A lovely literary and artistic rendering.

MY BUSY GREEN GARDEN

This action-filled cumulative rhyme deftly tells the story of a vibrant summer garden.

A long view from the gated entrance to the garden portrays a neatly landscaped area hosting an array of busy backyard animals and insects. The next page zooms in on “a surprise / in clever disguise / that hangs in my busy green garden.” Each subsequent scene introduces another member of the garden community (inchworm, praying mantis, dragonfly, ants, grasshopper, and chickadee), building the narrative with a rhythmic cadence that flows delightfully, offers a rich vocabulary, and adds to the fluidity of the story. “This is a hummingbird fluttering ’round / the hurrying honeybee buzzing below / the red spotted ladybug dawdling so, / near the surprise / in clever disguise / that hangs in my busy green garden.” Meticulously realistic, lush paintings in garden-bright colors will have children poring over the pages to identify each new pollinator or creature that participates in a blooming garden. Children will be pleased to conclude that the surprise is a hanging pupa ready to open and will recognize the arrival of a butterfly. Repeated readings will be welcomed for the opportunities to look for the clever caterpillar and its changing chrysalis. A postscript outlines the natural role each living thing plays.

A lovely literary and artistic rendering. (Picture book. 4-6)

Pub Date: Jan. 31, 2017

ISBN: 978-0-88448-495-0

Page Count: 36

Publisher: Tilbury House

Review Posted Online: Nov. 16, 2016

Kirkus Reviews Issue: Dec. 1, 2016

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Should be packaged with an oxygen supply, as it will incontestably elicit uncontrollable gales of giggles.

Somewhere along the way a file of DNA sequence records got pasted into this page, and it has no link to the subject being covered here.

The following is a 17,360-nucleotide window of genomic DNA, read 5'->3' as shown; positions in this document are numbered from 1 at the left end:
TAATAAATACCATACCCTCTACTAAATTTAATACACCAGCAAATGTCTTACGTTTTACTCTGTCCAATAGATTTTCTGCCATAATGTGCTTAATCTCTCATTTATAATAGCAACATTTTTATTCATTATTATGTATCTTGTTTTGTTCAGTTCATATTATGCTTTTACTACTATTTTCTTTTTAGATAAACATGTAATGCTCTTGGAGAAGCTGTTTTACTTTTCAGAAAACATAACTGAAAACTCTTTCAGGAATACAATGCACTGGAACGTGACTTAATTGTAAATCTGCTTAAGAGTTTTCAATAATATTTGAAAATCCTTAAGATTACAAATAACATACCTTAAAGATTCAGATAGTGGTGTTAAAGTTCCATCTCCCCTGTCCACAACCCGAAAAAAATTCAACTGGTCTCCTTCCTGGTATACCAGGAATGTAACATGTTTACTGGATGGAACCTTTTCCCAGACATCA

THE DINKY DONKEY

Even more alliterative hanky-panky from the creators of The Wonky Donkey (2010).

Operating on the principle (valid, here) that anything worth doing is worth overdoing, Smith and Cowley give their wildly popular Wonky Donkey a daughter—who, being “cute and small,” was a “dinky donkey”; having “beautiful long eyelashes” she was in consequence a “blinky dinky donkey”; and so on…and on…and on until the cumulative chorus sails past silly and ludicrous to irresistibly hysterical: “She was a stinky funky plinky-plonky winky-tinky,” etc. The repeating “Hee Haw!” chorus hardly suggests what any audience’s escalating response will be. In the illustrations the daughter sports her parent’s big, shiny eyes and winsome grin while posing in a multicolored mohawk next to a rustic boombox (“She was a punky blinky”), painting her hooves pink, crossing her rear legs to signal a need to pee (“winky-tinky inky-pinky”), demonstrating her smelliness with the help of a histrionic hummingbird, and finally cozying up to her proud, evidently single parent (there’s no sign of another) for a closing cuddle.

Should be packaged with an oxygen supply, as it will incontestably elicit uncontrollable gales of giggles. (Picture book. 4-6)

Pub Date: Nov. 5, 2019

ISBN: 978-1-338-60083-4

Page Count: 24

Publisher: Scholastic

Review Posted Online: Oct. 13, 2019

Kirkus Reviews Issue: Nov. 1, 2019

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PIRATES DON'T TAKE BATHS

Echoes of Runaway Bunny color this exchange between a bath-averse piglet and his patient mother. Using a strategy that would probably be a nonstarter in real life, the mother deflects her stubborn offspring’s string of bath-free occupational conceits with appeals to reason: “Pirates NEVER EVER take baths!” “Pirates don’t get seasick either. But you do.” “Yeesh. I’m an astronaut, okay?” “Well, it is hard to bathe in zero gravity. It’s hard to poop and pee in zero gravity too!” And so on, until Mom’s enticing promise of treasure in the deep sea persuades her little Treasure Hunter to take a dive. Chunky figures surrounded by lots of bright white space in Segal’s minimally detailed watercolors keep the visuals as simple as the plotline. The language isn’t quite as basic, though, and as it rendered entirely in dialogue—Mother Pig’s lines are italicized—adult readers will have to work hard at their vocal characterizations for it to make any sense. Moreover, younger audiences (any audiences, come to that) may wonder what the piggy’s watery closing “EUREKA!!!” is all about too. Not particularly persuasive, but this might coax a few young porkers to get their trotters into the tub. (Picture book. 4-6)

Pub Date: March 1, 2011

ISBN: 978-0-399-25425-3

Page Count: 32

Publisher: Philomel

Review Posted Online: Jan. 26, 2011

Kirkus Reviews Issue: Feb. 1, 2011

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